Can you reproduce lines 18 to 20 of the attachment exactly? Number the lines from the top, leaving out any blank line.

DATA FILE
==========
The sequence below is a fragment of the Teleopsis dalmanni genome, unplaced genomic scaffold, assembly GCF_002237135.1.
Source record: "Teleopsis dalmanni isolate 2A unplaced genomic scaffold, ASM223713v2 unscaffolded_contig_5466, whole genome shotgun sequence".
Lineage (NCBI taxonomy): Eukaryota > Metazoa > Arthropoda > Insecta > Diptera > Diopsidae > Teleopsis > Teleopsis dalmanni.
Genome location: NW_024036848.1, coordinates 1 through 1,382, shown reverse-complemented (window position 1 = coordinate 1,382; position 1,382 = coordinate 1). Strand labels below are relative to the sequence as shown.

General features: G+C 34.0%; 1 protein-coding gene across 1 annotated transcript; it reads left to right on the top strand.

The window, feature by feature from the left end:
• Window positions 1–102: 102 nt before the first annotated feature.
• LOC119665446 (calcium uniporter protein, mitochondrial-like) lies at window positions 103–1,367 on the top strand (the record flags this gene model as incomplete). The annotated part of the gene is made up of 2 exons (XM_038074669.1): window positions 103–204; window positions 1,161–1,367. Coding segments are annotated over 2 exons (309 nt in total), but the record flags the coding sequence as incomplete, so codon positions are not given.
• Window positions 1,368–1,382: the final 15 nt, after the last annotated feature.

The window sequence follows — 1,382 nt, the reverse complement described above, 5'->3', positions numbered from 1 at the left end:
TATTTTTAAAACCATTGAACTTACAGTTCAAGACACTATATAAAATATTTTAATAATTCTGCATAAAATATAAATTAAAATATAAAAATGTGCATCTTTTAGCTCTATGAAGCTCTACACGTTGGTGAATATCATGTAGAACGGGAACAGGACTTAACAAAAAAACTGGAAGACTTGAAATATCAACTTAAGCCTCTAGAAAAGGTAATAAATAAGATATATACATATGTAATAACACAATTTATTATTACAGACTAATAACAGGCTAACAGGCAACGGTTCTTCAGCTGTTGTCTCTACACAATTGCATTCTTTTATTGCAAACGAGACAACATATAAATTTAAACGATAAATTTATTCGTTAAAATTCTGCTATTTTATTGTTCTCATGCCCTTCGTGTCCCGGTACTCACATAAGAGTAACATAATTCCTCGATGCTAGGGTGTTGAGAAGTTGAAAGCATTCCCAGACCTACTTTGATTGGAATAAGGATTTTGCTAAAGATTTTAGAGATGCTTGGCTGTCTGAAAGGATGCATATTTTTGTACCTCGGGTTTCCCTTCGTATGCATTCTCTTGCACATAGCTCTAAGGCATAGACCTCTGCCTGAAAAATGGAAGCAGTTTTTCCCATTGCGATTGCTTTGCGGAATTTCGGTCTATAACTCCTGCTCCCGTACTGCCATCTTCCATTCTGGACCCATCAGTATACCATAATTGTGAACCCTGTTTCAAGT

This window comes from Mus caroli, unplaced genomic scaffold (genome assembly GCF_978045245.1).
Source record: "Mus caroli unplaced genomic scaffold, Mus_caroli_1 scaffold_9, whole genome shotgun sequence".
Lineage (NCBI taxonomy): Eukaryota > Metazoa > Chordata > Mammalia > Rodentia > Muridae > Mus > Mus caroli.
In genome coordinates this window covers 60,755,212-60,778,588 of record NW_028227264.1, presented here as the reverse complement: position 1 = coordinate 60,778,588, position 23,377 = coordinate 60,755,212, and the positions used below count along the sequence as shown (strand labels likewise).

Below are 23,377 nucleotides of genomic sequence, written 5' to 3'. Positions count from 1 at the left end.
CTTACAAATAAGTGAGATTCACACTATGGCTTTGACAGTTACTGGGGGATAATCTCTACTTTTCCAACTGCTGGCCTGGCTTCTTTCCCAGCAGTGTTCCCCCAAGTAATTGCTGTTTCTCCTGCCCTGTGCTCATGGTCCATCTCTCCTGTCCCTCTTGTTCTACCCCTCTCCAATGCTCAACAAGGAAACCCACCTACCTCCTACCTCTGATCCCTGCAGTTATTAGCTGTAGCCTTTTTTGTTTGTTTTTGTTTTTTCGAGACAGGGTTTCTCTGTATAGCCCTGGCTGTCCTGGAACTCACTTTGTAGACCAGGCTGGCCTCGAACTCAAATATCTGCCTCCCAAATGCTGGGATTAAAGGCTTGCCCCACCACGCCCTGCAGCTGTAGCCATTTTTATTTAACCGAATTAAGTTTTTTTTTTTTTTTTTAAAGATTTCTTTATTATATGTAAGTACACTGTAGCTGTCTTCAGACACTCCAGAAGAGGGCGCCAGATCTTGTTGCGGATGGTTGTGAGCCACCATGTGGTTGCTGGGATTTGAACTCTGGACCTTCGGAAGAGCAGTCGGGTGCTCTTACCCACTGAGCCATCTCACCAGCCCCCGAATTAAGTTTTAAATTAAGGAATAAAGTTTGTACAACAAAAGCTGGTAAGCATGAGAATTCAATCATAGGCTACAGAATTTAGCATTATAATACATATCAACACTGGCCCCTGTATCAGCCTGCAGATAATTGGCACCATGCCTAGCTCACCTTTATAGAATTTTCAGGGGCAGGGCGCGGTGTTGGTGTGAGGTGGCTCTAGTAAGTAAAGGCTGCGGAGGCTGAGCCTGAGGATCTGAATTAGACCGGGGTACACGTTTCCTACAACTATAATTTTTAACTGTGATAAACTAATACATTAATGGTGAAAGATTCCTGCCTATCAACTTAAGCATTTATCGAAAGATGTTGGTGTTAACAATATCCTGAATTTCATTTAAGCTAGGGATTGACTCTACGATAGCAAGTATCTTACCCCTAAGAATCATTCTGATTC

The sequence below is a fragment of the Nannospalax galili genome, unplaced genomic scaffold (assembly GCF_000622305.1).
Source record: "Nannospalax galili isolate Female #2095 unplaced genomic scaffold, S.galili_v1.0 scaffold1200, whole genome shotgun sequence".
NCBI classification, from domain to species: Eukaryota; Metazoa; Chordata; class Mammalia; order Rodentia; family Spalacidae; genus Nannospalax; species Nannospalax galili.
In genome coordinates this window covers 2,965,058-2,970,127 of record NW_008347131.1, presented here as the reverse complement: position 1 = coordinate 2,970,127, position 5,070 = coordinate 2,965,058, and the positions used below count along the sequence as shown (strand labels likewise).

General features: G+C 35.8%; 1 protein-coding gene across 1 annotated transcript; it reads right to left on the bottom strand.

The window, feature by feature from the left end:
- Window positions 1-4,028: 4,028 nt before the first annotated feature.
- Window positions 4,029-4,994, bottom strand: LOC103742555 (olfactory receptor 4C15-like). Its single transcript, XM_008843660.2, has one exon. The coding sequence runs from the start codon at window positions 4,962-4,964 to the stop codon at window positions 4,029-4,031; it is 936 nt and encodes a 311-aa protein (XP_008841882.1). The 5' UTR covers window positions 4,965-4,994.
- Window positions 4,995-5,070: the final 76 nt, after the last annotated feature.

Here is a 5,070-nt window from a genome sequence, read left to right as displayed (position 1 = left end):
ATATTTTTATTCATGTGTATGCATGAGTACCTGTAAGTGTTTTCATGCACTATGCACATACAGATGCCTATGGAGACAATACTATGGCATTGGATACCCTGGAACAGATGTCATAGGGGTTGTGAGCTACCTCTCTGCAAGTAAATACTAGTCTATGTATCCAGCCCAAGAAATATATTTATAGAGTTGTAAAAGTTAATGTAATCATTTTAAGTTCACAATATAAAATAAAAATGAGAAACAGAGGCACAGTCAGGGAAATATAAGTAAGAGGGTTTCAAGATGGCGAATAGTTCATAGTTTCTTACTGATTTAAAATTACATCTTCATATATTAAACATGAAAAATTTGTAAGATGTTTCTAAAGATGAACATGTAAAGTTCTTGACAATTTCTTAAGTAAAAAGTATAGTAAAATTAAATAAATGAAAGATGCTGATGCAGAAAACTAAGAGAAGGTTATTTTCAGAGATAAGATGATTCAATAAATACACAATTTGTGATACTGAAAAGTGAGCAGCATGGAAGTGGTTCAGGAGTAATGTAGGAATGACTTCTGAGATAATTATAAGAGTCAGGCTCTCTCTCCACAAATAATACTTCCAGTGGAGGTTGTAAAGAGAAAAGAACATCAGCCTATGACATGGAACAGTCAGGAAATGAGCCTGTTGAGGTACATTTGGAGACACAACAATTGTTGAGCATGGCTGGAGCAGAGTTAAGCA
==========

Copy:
The sequence below is a fragment of the Nannospalax galili genome, unplaced genomic scaffold (assembly GCF_000622305.1).
Source record: "Nannospalax galili isolate Female #2095 unplaced genomic scaffold, S.galili_v1.0 scaffold1200, whole genome shotgun sequence".
NCBI classification, from domain to species: Eukaryota; Metazoa; Chordata; class Mammalia; order Rodentia; family Spalacidae; genus Nannospalax; species Nannospalax galili.